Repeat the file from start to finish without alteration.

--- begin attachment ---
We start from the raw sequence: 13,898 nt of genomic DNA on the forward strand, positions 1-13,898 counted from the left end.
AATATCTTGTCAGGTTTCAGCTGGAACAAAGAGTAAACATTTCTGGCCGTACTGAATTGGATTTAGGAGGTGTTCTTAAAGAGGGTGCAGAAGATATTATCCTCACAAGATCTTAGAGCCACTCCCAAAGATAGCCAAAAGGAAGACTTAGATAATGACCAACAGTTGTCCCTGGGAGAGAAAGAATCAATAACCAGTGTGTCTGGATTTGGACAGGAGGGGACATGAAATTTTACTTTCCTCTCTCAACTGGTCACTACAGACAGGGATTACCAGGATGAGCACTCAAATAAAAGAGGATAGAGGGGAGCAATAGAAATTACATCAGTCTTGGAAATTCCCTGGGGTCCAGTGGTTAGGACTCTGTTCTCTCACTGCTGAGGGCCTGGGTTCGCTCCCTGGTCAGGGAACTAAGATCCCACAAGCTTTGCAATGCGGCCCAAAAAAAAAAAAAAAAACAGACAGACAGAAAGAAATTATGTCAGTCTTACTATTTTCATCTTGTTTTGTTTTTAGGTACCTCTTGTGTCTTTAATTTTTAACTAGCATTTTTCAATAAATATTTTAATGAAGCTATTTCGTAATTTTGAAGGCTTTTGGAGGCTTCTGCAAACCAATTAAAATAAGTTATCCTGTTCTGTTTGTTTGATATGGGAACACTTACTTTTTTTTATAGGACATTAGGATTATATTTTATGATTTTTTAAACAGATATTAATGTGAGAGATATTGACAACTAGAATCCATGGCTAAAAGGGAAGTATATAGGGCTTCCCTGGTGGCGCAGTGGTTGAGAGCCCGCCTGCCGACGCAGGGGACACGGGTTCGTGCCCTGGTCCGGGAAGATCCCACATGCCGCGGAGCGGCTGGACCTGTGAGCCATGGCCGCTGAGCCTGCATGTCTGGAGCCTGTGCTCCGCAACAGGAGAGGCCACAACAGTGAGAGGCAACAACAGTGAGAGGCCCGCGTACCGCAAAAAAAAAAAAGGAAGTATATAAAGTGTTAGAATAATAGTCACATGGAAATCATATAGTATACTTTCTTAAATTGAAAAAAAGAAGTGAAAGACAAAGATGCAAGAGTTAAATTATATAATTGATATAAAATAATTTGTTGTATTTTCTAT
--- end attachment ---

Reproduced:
We start from the raw sequence: 13,898 nt of genomic DNA on the forward strand, positions 1-13,898 counted from the left end.
AATATCTTGTCAGGTTTCAGCTGGAACAAAGAGTAAACATTTCTGGCCGTACTGAATTGGATTTAGGAGGTGTTCTTAAAGAGGGTGCAGAAGATATTATCCTCACAAGATCTTAGAGCCACTCCCAAAGATAGCCAAAAGGAAGACTTAGATAATGACCAACAGTTGTCCCTGGGAGAGAAAGAATCAATAACCAGTGTGTCTGGATTTGGACAGGAGGGGACATGAAATTTTACTTTCCTCTCTCAACTGGTCACTACAGACAGGGATTACCAGGATGAGCACTCAAATAAAAGAGGATAGAGGGGAGCAATAGAAATTACATCAGTCTTGGAAATTCCCTGGGGTCCAGTGGTTAGGACTCTGTTCTCTCACTGCTGAGGGCCTGGGTTCGCTCCCTGGTCAGGGAACTAAGATCCCACAAGCTTTGCAATGCGGCCCAAAAAAAAAAAAAAAAACAGACAGACAGAAAGAAATTATGTCAGTCTTACTATTTTCATCTTGTTTTGTTTTTAGGTACCTCTTGTGTCTTTAATTTTTAACTAGCATTTTTCAATAAATATTTTAATGAAGCTATTTCGTAATTTTGAAGGCTTTTGGAGGCTTCTGCAAACCAATTAAAATAAGTTATCCTGTTCTGTTTGTTTGATATGGGAACACTTACTTTTTTTTATAGGACATTAGGATTATATTTTATGATTTTTTAAACAGATATTAATGTGAGAGATATTGACAACTAGAATCCATGGCTAAAAGGGAAGTATATAGGGCTTCCCTGGTGGCGCAGTGGTTGAGAGCCCGCCTGCCGACGCAGGGGACACGGGTTCGTGCCCTGGTCCGGGAAGATCCCACATGCCGCGGAGCGGCTGGACCTGTGAGCCATGGCCGCTGAGCCTGCATGTCTGGAGCCTGTGCTCCGCAACAGGAGAGGCCACAACAGTGAGAGGCAACAACAGTGAGAGGCCCGCGTACCGCAAAAAAAAAAAAGGAAGTATATAAAGTGTTAGAATAATAGTCACATGGAAATCATATAGTATACTTTCTTAAATTGAAAAAAAGAAGTGAAAGACAAAGATGCAAGAGTTAAATTATATAATTGATATAAAATAATTTGTTGTATTTTCTAT